The real Downton Abbey? Julian Fellowes on his new ITV factual series about great historical houses

From murdered cooks to disgraced dairy maids, Great Houses with Julian Fellowes could inspire a few plot twists in Downton series four

Comments
The real Downton Abbey? Julian Fellowes on his new ITV factual series about great historical houses
Written By

He's penned the most successful period drama to grace our TV screens in years, but now Downton Abbey creator Julian Fellowes is leaving fiction behind and delving into the true stories behind Britain's great houses.  

"It is no secret that I am fascinated by the lives of those who lived inside these houses, the variety of type, the range of activities, the customs and limitations that forced men and women to shape their ambitions," says the man who breathed life into the quick-tongued Dowager Countess and the rest of the Crawley clan. "I couldn't wait to learn the truth about what really went on behind those great panelled doors." 

So where will he be heading to discover what happened to the real Lady Marys and Mrs Patmores?

The two-part documentary will see Fellowes visit the grand Burghley House in Cambridgeshire and Goodwood House in West Sussex. Alan Brown, the show's executive producer, says: "We wanted places that had 'big moments in history' associated with them, great stories about the people that owned them, but in particular where there were interesting leads on servant stories."

And there's no denying that Fellowes found what he was looking for. From a cook murdered by his employer to scandalous marriages and a disgraced dairy maid, Burghley and Goodwood had plenty of their own stories to tell.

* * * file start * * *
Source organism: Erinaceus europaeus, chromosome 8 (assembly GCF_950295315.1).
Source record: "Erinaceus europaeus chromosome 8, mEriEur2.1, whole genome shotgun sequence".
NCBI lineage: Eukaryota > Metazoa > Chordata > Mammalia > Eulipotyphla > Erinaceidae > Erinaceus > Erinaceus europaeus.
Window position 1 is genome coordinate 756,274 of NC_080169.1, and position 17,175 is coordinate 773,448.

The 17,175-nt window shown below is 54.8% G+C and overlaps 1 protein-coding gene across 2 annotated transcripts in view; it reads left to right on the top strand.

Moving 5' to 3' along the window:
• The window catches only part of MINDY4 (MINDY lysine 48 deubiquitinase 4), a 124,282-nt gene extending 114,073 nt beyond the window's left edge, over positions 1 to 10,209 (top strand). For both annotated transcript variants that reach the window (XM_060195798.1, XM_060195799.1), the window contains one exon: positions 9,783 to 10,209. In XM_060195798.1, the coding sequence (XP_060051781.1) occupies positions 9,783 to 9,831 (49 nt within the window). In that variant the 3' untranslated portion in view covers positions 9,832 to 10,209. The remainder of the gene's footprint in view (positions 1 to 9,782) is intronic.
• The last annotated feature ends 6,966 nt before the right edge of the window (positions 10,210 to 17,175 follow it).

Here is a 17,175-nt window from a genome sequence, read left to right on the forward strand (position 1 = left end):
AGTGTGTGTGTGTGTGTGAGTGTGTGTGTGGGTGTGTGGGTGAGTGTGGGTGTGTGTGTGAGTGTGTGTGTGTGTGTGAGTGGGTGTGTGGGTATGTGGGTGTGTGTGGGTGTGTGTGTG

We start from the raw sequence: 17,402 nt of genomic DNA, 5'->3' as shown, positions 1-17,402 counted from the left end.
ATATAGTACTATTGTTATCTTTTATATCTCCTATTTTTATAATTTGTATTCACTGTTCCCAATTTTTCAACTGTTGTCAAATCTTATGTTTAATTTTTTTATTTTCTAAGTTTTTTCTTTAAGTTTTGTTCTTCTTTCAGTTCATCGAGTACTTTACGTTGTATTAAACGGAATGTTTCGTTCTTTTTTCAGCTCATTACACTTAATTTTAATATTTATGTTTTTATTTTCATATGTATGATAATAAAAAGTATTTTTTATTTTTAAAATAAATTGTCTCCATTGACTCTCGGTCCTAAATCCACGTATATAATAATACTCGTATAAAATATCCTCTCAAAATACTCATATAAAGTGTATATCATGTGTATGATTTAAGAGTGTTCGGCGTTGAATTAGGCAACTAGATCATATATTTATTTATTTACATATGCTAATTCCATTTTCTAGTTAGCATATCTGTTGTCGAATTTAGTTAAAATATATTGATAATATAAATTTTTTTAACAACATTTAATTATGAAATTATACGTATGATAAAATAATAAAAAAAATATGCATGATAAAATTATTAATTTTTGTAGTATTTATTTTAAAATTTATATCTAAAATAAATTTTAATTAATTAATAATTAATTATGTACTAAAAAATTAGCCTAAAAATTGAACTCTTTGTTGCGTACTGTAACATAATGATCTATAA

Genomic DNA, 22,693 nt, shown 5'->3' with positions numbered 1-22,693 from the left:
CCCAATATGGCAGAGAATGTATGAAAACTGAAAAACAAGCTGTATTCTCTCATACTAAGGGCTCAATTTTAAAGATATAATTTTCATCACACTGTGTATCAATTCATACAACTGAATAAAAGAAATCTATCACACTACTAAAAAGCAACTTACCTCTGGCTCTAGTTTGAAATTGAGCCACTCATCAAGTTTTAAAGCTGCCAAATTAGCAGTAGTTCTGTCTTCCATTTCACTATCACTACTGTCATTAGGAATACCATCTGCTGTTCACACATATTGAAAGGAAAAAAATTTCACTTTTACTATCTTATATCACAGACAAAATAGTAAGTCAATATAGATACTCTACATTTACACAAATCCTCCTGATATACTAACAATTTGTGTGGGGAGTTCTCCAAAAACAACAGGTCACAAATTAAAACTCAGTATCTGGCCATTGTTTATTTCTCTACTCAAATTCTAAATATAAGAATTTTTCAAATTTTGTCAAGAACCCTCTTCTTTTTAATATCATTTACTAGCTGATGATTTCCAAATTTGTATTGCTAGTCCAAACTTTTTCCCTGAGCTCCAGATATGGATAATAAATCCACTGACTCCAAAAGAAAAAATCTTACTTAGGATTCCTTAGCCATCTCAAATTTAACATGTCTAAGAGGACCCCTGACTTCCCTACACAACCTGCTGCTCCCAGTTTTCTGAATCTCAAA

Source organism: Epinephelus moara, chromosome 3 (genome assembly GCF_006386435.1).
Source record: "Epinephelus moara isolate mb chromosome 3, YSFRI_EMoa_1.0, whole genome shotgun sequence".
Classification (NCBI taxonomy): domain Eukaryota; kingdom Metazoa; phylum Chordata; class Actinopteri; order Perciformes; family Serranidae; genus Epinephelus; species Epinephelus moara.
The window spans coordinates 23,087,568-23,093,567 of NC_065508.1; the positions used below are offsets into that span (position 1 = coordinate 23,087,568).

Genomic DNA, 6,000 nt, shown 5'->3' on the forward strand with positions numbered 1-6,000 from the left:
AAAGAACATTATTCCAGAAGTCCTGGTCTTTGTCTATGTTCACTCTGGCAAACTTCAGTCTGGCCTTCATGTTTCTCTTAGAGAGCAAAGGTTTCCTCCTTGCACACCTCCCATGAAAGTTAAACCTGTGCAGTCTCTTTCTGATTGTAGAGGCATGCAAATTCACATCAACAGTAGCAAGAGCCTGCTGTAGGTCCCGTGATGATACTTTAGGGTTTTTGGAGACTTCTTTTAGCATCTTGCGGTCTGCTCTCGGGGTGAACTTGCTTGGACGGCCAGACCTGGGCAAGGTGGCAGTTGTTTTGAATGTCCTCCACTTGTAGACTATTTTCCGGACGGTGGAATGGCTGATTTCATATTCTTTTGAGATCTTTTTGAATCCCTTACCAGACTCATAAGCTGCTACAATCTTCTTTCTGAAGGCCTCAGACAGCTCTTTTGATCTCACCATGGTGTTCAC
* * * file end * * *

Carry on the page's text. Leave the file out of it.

While Fellowes is no stranger to a little drama - in the history of Downton we've had deceased bedfellows, cross-class romance and imprisoned valets - even he says some of his discoveries were a "real and shocking revelation".

In particular, there was the discovery of a black servant working at Goodwood in the 1770s. "Were they slaves or not?" asks Fellowes. "If they were free, how free were they?" And what about the murder of Thomas Brinknell, a cook at Burghley House? "The savagery with which the truth about the incident was twisted revealed Burghley's ruthlessness," reveals Fellowes. "His singularity of purpose, no matter who was hurt in the process, was terrifying, even at this distance."  

After a Downton Christmas special that left many fans disappointed, perhaps these shocking historical discoveries will give Fellowes the inspiration he needs to win back his dedicated followers in series four... 

Great Houses with Julian Fellowes is coming to ITV1 soon